The term Russian diaspora refers to the global community of ethnic Russians. The term "''Russian speaking'' (''Russophone'') diaspora" (русскоговорящая диаспора, ''russkogovoryaschaya diaspora'') is used to describe people for whom Russian language is the native language, regardless of whether they are ethnic Russians or, for example, Ukrainians, Tatars, Jews or Chechens.
The number of ethnic Russians living outside the Russian Federation is estimated at roughly between 20 and 30 million people (depending on the notion of "ethnicity" used), the majority of them in countries of the Former Soviet Union; about 30 million native speakers of Russian are estimated to live outside the Russian Federation (compared to 147 million living within the Russian Federation).〔native speakers of Russian do not necessarily identify as ethnically Russian; notably, in Ukraine, 5.5 million native speakers of Russian self-identified as ethnic Ukrainians in the 2000 census (see demographics of Ukraine); in Israel, up to a million Russian speakers may or may not identify as "ethnic Russians" on top of self-identification as Jewish.〕
The largest overseas community is found in the United States, estimated at some 3 million people. The next largest communities of Russian speakers outside the Former Soviet Union are found in Germany and in Israel, both of unknown size but estimated in the five-figure range. In addition, in Canada, Brazil and Venezuela, several hundred thousand citizens each identify as of partial Russian descent.
== History ==
A significant ethnic Russian emigration took place in the wake of the Old Believer schism in the 17th century (for example, the Lipovans, who migrated southwards around 1700). Later ethnic Russian communities, such as the Doukhobors (who emigrated to the Transcaucasus from 1841 and onwards to Canada from 1899), also emigrated as religious dissidents fleeing centrist authority.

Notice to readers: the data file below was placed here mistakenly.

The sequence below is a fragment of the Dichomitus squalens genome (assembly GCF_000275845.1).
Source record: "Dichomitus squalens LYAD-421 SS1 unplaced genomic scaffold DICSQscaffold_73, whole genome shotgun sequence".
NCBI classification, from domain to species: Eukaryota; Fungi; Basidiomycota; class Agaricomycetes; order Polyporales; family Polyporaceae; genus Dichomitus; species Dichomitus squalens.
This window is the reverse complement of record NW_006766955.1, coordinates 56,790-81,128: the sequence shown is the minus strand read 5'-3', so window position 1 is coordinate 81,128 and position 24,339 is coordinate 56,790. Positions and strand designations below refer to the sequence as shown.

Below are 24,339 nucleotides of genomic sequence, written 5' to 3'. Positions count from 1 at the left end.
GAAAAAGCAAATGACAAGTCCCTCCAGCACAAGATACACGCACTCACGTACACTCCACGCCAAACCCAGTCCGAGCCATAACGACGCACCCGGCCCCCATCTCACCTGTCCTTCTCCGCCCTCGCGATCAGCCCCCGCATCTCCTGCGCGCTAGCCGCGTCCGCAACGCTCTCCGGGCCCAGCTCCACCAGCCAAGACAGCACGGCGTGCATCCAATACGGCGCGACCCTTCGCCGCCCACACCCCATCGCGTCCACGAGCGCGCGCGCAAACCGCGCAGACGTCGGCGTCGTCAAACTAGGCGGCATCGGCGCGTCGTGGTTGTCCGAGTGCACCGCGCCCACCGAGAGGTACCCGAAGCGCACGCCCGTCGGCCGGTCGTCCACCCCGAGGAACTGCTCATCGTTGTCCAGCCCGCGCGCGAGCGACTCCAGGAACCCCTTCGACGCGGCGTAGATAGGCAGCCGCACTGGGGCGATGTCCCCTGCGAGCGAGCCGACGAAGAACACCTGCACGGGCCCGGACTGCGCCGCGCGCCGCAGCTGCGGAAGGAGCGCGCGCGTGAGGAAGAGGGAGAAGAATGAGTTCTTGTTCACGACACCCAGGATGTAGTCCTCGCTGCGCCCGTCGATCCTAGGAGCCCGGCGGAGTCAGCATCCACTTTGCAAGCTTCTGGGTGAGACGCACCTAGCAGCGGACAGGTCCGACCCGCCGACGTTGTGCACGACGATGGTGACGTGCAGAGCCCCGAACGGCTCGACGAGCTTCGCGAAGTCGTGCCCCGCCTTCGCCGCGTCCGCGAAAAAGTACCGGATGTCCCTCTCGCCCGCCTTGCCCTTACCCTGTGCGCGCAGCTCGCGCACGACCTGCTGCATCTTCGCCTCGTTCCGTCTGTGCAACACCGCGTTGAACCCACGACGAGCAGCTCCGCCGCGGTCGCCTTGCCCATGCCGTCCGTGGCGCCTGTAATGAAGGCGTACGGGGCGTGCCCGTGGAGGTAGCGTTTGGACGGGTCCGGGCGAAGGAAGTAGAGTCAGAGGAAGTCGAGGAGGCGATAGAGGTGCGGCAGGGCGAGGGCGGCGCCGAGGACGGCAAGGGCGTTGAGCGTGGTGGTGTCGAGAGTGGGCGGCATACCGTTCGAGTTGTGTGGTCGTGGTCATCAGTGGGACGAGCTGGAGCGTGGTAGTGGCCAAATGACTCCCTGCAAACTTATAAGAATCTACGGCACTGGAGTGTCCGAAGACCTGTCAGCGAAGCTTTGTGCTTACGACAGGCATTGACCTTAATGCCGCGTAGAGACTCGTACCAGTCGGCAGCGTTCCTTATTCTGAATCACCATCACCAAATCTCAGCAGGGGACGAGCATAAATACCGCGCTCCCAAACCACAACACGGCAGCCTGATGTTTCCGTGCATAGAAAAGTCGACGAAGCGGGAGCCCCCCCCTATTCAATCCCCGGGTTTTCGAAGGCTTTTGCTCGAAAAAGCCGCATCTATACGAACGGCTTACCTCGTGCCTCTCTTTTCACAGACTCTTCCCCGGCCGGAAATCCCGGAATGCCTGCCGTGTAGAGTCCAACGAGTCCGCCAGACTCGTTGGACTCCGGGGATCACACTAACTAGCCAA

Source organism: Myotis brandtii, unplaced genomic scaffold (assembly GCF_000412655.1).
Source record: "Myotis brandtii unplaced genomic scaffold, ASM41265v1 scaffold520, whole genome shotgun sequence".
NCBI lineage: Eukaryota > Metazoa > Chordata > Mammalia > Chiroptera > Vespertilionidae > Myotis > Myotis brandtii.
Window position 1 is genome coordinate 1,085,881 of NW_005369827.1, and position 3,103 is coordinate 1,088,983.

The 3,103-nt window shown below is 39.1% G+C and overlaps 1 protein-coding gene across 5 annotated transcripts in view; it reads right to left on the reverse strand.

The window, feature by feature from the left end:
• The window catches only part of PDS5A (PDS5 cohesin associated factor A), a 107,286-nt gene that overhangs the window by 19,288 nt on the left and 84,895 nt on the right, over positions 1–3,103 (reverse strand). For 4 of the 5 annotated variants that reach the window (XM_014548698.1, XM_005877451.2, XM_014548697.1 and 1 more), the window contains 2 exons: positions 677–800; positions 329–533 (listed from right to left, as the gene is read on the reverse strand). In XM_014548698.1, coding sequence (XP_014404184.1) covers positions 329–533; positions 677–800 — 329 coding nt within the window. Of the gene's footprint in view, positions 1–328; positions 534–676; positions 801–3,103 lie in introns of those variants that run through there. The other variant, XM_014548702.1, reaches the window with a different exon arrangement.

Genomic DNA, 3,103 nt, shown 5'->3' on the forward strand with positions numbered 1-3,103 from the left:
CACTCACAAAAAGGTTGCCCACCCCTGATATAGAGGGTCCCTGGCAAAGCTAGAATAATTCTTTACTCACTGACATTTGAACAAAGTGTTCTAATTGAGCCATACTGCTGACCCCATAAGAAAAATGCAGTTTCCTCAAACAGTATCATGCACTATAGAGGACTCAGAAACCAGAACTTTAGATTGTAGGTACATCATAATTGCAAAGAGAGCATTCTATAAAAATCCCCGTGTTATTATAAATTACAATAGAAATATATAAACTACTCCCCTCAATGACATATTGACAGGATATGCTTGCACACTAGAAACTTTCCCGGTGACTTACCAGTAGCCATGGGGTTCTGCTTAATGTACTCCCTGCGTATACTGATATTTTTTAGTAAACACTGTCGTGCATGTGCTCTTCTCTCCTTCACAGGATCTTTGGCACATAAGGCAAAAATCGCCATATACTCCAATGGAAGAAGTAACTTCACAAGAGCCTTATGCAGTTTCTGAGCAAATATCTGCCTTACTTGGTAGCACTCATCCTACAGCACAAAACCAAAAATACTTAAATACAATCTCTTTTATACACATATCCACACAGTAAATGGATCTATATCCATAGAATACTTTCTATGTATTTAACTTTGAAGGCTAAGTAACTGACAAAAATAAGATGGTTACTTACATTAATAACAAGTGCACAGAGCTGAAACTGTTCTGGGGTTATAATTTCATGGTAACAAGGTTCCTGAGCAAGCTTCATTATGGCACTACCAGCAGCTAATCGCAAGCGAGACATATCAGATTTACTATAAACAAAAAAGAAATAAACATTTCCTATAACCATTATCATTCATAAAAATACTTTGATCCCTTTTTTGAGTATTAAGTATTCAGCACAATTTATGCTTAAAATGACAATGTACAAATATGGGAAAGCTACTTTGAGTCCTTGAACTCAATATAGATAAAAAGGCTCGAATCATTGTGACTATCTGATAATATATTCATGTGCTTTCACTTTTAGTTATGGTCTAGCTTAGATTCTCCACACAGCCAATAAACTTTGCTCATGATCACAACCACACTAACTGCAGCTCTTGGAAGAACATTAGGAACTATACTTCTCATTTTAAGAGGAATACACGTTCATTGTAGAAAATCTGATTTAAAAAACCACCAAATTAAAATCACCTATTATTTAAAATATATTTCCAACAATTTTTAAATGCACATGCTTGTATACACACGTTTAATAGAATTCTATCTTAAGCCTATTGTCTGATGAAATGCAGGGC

Ethnic Russians migrated from Russia proper throughout the Russian Empire, and later the Soviet Union, sometimes at the encouragement of the government. After the Belavezha Accords of December 1991, many ethnic Russians found themselves in newly independent states outside of Russia, notably the Baltic states, Ukraine, and in Central Asia. They represent the largest number of ethnic Russians living outside Russia. Russians distinguish these "migrations," however, from several bursts of emigration in the twentieth century.
A sizable wave of ethnic Russians emigrated in the wake of the October Revolution of 1917 and Civil War of 1917-1922. They became known collectively as the White émigrés. This emigration is also referred to as the "first wave", even though previous emigrations had taken place, as it was comprised the first emigrants to have left in the wake of the communist revolution, and because it exhibited a heavily political character.
A smaller group of Russians, often referred to by Russians as the "second wave" of Russian emigration, left during World War II. They were refugees, Soviet POWs, eastern workers, or surviving veterans of the Russian Liberation Army and other anti-communist armed units who had served under the German command and evaded forced repatriation. In the immediate postwar period, the largest Russian communities in the emigration settled in Germany, Canada, the U.S., United Kingdom and Australia.
At the beginning of the 1990s, Russia experienced one of the most dramatic periods in its history; as a result, the former administrative Russian republic of the Soviet Union became a separate sovereign state. The collapse of the USSR resulted in an upsurge of international migrations to Russia, and the overwhelming number of them involve population movements between Russia and other post-Soviet states.〔
〕 Israel and Germany received the largest shares of Russian-speaking immigrants (Israel, predominantly Jews; Germany, predominantly ethnic Germans and Jews) in the 1990s, because of incentives provided by the governments of both countries.
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